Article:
John Bercow was quizzed by MPs in the House of Commons after he selected four main amendments for the debate on extending the Brexit process. Amendment B, which sought to reject a second Brexit referendum, was not selected by the Speaker promoting anger among some Brexiteers. Deputy chairman of the Conservative Party’s eurosceptic European Research Group, Mark Francois, criticised the decision, pointing out how many MPs had signed the amendment before Sir Bernard Jenkin stood up raising a point of order claiming there might be “some concern” over the amendments.
Mr Jenkin said: “There might be some concern that the selection of amendments does not reflect the will of the house because the will of the house cannot be expressed on an amendment, as you have said previously until there has been a vote on that amendment.
“Therefore, given that amendment B, expresses different matters, that you have chosen not to select, what are we to conclude on your own views on these matters.”
Some MPs in the chamber were heard groaning, with others shocked at the remark by Mr Jenkin.
The Speaker replied: “He is not to conclude anything in respect of my views.
“What he can conclude from the selection is that key propositions will be put to the House.
“If people agree with those propositions they will presumably vote in support of those amendments, and if they disagree with those propositions, they will presumably vote against those amendments.”
Moments before the interaction MP for Rayleigh and Wickford, Mr Francois, pointed out amendment B was signed by “127 members of this house including the entirety of the DUP, 13 members of the Labour Party, and one independent to boot” as well as more than 100 Conservatives.
Mr Francois claimed “it, therefore, had far more signatories than any other amendment on the order paper”, adding that although he “accepts the final decision is yours”, he asked the Speaker for guidance as to why it was not chosen – and a rival amendment pursuing a second referendum was chosen.
The Speaker hit back saying that “members do have to take the rough with the smooth”.
Mr Bercow added that while the number of signatories is important it is “not the only factor”, in the decision making, and he tries to “always do my best to be fair to the miscellany of different points of view represented in this House”.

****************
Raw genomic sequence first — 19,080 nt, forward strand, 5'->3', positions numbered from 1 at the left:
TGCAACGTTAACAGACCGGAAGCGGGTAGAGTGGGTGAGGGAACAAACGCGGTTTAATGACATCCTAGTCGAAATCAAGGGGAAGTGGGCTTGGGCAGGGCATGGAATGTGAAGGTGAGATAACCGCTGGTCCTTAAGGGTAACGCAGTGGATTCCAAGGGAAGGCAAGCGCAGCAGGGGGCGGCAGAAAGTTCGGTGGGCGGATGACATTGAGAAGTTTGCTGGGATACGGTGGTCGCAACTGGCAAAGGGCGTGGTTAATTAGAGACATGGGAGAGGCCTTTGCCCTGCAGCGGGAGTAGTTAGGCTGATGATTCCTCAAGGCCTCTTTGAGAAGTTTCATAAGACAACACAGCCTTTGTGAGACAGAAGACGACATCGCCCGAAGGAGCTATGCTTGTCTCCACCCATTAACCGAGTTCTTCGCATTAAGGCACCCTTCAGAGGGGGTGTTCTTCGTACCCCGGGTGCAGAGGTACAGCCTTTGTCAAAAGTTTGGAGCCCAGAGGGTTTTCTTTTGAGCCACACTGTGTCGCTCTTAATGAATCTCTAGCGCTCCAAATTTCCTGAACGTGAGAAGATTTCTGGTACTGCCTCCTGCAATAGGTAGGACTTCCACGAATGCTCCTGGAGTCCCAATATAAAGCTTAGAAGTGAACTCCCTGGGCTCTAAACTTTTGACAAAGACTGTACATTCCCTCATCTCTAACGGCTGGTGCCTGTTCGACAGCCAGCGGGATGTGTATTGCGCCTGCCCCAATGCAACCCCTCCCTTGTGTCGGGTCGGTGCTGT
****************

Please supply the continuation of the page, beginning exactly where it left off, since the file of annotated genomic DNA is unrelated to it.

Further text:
In early 2017 Mr Bercow admitted to a group of students that he had voted to remain in the 2016 EU referendum.
He told students at Reading University: “Personally, I voted to remain. I thought it was better to stay in the European Union than not.”
Amendments selected by Speaker Mr Bercow include Amendment H, tabled by Sarah Wollaston, which seeks an Article 50 extension to stage a second referendum with Remain and Parliament’s preferred Brexit option on the ballot paper.
Brexit backing MPs in the House of Commons claimed it was their view that amendment H would rule out a second referendum if it was supported.
Other amendments included one which would allow MPs to take control of the Brexit process, one which would halt a third meaningful vote of Mrs May’s withdrawal agreement, and one which notes that Parliament has “decisively” rejected both Theresa May’s deal and no deal and calls for a delay to Brexit “to provide parliamentary time for this House to find a majority for a different approach”.
The Government put down a motion for debate on Thursday that offers to seek a one-off extension of Article 50, delaying the scheduled Brexit date of March 29 to June 30 if MPs approve the deal negotiated with the EU by next Wednesday.
Speaking on Wednesday, the Prime Minister warned if the deal, which has already been rejected twice by overwhelming majorities, is not approved, a longer extension will be needed.
Mrs May said: ”I do not think that would be the right outcome. But the House needs to face up to the consequences of the decisions it has taken.”